Moles are common skin growths. They often appear as small, dark brown spots that are made up of clusters of pigmented cells or melanocytes. They develop in the first few years of life and are present on almost every person. Moles can be found anywhere including the lips, scalp, eyes, armpits, underneath the nails, between fingers and toes, genital area, scalp, and mucous membranes.
Types of moles:
Benign moles are referred to as “melanocytic nevi.” These are non-cancerous growths of the skin caused by a proliferation of melanocytes.
A mole present at birth is called a “congenital nevus.” Birth moles should grow proportionately with the body and be monitored regularly. Large birth moles carry a small but known risk of developing melanoma. The tendency to develop great numbers of moles runs in families. Heavy sun exposure also increases the number of mole one develops. Most people have approximately 10-40 moles. However, it is important to note that having more than 40 moles increases one’s lifetime risk of developing melanoma.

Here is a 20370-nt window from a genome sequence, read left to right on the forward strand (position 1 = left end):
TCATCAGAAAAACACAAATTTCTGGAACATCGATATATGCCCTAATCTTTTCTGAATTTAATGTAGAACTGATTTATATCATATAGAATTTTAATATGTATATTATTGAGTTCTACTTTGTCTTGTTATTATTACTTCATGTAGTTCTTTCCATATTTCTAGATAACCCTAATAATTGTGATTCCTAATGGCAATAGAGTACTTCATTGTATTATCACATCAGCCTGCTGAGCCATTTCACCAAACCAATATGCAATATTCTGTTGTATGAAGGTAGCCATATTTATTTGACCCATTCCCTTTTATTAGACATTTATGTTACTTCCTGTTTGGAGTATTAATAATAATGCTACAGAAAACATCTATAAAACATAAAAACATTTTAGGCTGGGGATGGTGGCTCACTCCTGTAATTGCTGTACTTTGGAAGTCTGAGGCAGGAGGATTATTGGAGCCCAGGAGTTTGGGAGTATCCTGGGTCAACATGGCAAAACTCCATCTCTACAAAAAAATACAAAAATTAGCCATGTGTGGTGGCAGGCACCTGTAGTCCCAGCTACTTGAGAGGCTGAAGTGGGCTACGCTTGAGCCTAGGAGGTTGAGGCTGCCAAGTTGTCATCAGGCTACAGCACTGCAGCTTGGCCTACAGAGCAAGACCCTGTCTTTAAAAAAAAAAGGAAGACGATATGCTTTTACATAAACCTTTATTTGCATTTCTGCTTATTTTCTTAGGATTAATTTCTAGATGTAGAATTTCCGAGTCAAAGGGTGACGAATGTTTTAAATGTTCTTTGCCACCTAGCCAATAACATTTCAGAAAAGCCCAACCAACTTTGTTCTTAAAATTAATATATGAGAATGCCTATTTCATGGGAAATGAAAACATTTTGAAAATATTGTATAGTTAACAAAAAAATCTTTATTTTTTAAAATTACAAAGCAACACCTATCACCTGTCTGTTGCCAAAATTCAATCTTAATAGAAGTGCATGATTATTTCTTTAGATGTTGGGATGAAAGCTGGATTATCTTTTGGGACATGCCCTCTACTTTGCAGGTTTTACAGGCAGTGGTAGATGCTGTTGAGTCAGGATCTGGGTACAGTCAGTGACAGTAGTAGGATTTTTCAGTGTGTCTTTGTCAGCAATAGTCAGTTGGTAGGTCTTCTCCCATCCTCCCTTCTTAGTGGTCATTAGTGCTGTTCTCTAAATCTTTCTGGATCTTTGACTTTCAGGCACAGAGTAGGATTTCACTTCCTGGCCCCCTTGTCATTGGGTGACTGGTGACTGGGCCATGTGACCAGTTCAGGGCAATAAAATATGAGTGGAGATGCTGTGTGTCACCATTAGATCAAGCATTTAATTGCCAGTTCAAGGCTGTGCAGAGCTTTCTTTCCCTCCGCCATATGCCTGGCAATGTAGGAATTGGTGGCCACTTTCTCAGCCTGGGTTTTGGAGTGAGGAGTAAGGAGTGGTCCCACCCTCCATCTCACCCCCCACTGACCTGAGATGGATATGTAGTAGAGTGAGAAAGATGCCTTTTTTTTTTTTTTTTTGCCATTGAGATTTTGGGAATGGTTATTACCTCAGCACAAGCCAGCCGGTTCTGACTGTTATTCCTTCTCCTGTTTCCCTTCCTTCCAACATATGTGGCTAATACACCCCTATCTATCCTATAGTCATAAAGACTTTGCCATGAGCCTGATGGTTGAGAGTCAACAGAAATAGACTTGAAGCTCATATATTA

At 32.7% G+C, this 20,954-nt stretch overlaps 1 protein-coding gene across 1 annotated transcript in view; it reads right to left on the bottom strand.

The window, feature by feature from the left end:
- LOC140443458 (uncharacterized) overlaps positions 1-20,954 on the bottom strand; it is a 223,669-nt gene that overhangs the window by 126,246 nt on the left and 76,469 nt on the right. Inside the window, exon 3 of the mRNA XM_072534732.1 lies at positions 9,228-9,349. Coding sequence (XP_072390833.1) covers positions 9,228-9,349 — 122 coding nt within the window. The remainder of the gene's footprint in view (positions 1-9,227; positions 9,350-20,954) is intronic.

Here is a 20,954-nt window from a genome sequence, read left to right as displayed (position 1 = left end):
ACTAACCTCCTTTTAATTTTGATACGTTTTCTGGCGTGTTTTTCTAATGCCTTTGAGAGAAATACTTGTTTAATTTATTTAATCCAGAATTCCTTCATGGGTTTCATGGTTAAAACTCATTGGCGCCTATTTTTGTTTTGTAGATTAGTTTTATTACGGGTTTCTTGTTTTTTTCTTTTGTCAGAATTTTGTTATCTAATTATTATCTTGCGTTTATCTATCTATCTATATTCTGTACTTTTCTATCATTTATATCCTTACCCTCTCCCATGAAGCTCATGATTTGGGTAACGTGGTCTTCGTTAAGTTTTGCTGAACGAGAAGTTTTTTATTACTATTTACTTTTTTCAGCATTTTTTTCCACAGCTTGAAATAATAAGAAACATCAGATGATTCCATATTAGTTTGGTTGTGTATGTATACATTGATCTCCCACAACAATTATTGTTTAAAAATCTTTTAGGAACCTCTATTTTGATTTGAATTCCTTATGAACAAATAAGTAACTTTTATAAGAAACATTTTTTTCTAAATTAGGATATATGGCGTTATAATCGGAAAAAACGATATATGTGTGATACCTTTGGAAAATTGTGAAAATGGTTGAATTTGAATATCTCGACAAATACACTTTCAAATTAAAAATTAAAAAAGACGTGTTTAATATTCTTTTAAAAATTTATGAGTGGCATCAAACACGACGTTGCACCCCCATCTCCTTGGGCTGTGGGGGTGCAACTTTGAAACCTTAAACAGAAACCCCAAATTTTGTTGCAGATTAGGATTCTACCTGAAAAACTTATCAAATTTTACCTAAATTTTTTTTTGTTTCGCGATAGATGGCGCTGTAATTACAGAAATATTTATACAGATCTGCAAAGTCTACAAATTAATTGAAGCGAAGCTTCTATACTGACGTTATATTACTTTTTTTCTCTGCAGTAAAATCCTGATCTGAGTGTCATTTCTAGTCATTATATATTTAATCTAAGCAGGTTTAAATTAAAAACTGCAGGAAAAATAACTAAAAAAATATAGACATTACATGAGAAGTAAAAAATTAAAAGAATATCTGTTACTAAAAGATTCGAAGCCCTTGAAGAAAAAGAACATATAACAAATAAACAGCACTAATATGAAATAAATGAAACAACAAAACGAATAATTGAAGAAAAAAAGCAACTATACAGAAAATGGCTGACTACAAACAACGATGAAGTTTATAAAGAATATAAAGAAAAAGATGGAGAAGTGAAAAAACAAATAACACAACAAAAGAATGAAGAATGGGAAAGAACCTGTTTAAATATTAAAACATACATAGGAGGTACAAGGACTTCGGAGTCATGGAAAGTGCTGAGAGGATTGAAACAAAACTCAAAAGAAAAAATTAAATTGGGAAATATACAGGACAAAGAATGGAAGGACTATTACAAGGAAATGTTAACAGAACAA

Melanoma is a deadly form of skin cancer. According to the American Cancer Society, over 100,000 new melanomas are diagnosed in the United States each year. Melanomas often appear as multicolored or very dark atypical moles, however, they can also appear without noticeable brown pigment (“amelanotic melanoma”). Risk factors include a personal history of melanoma, a history of atypical moles, a family history of melanoma, and a history of sunburns. Early detection of melanomas is key for a greater chance of survival. Dr. Kiripolsky advises her patients to perform monthly self skin exams as well as to have annual skin examinations by a board-certified dermatologist. Those patients with a history of skin cancer may be advised to have skin exams more frequently.
To schedule a skin exam with Dr. Kiripolsky, please call 424-652-6563.